- surprising, and
- causing physiological arousal.
The researchers relied on human coders to classify the extent of emotion as automated coding systems could not capture such a variable.
What caught my eye is that the readers shared the articles in the New York Times via email. Reading that “email” was used to share articles would be cumbersome in today’s times to do just that. A simple Facebook share would do the same effect.
Now, it appears that people tend to share surprising or intriguing fake news than factual ones. Talwar et al.’s (2020) recent study suggest that people tend to share fake news as if these are true in their belief that this information will be helpful to their groups.
Anyway, I’ll explain these factors in more detail to be clear about what makes content viral. That’s because just saying that the article is interesting is a highly subjective matter. What may be interesting to you may not be interesting for others. Besides, the researchers took care of that subjectivity of relying on human coders. They validated the response by testing whether the encoders exhibited some form of commonality in their response to articles. They did.
Positive articles contain positive attitude adjectives such as affectionate, creative, friendly, generous, energetic, among others. Hence, if you want to write content that goes viral, you need to write articles that incorporate any of at least 125 positive adjectives.
There’s a caveat on the positive way of writing that makes content viral. Please note that negative emotions can also become viral as long as the person who reads the article reaches a level of arousal that triggers the desire to share. The researchers note that these negative emotions specifically relate to extreme expressions such as anger and anxiety. Outrage is easy to figure out, but anxiety is not that well-defined.
Hence, I looked the word up and saw the American Psychological Association’s definition of anxiety (APA) appropriate in this explanation. Accordingly, anxiety is an emotion characterized by tension, worried thoughts, and physical changes like increased blood pressure. Note, that’s quite an extreme emotion because of the associated physical change of increased blood pressure. Just explicit expression of sadness would not cause content to be viral. It causes deactivation, thus is negatively linked to virality.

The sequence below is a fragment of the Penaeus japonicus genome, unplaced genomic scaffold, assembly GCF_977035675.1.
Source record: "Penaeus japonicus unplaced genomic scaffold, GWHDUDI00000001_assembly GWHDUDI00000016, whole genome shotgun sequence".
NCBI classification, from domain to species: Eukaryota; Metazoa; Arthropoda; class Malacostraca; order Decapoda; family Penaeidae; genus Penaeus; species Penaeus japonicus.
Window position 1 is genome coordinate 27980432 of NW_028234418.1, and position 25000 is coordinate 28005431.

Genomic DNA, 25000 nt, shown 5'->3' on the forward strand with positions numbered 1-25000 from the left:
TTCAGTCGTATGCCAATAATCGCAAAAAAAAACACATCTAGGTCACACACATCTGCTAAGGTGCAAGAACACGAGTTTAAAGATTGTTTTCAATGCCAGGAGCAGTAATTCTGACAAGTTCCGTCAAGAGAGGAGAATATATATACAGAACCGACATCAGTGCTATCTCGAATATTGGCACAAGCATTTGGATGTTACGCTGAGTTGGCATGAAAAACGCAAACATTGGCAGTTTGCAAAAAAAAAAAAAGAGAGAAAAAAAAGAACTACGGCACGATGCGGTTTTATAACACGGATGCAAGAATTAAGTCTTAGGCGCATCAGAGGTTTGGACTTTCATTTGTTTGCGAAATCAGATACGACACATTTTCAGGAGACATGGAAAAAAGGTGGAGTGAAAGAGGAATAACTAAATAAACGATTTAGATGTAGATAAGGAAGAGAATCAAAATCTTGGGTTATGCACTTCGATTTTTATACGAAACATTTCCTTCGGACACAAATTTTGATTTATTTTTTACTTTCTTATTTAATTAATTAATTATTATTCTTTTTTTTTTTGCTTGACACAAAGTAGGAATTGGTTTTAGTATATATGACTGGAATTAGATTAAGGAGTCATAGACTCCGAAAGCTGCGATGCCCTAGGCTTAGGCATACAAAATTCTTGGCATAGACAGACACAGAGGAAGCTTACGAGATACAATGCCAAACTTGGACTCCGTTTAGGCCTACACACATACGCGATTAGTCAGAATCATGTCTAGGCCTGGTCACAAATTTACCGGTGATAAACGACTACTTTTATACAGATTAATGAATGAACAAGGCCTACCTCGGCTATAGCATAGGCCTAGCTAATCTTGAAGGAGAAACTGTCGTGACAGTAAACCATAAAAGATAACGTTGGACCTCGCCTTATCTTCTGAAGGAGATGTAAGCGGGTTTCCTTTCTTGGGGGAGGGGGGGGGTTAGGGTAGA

What makes an article interesting? Interesting things vary between and among people. Making content interesting is a complicated matter because people have different interests or tastes.
In Simplyeducate.me, for example, Figure 2 shows the results of Google Analytics’ overview of the audience’s interest. I would admit that it is not easy to pinpoint what specific articles would prompt them to share the article. I just know that the audience consists primarily of those in the education sector because there were three instances where these were mentioned, followed by the business services group.
Hence, I should write about these groups’ interests if I intend the content on this site to be viral. But note that this will only cover 31.51 percent, even lesser, as not everything is about education per se. It would be challenging to write articles that cut across all categories.
In theory, it’s easy to say that you should write interesting articles. In reality, you cannot predict how content goes viral. The best you can do is guess what’s interesting. But at least there are still other factors to consider if you fail to make your work interesting.
In the study’s context, prominent refers to articles that appear on the newspaper’s front page or stayed there for a longer time. Thus, more prolonged exposure to the readers gets more shares. The more people see the article, the greater the chance that they will share it. Hence, it pays to have a catchy title that will trigger the readers to click on the link to your content, thus giving it a chance to become viral.
I think this is easy to figure out. If you believe others will find the content you share useful, you will most likely share it with your family, friends, or colleagues.
For example, developing a vaccine with more than 90% efficacy will raise people’s hopes to cope with COVID-19. As virtually everyone is affected financially, emotionally, and economically, this information is very relevant for people to share.
Berger and Milkman (2012) note “surprising” as one of the reasons why content goes viral. However, I could not find the features or characteristics to define “surprising” in the report. If this is a significant predictor of viral content, then it should be defined.
So what is surprising content anyway?
My brief search led me to this definition. Surprising is something that comes unexpected, meaning the reader unexpectedly finds it unusual. Surprising things are difficult to explain.
Let’s take refuge to science to backup this statement.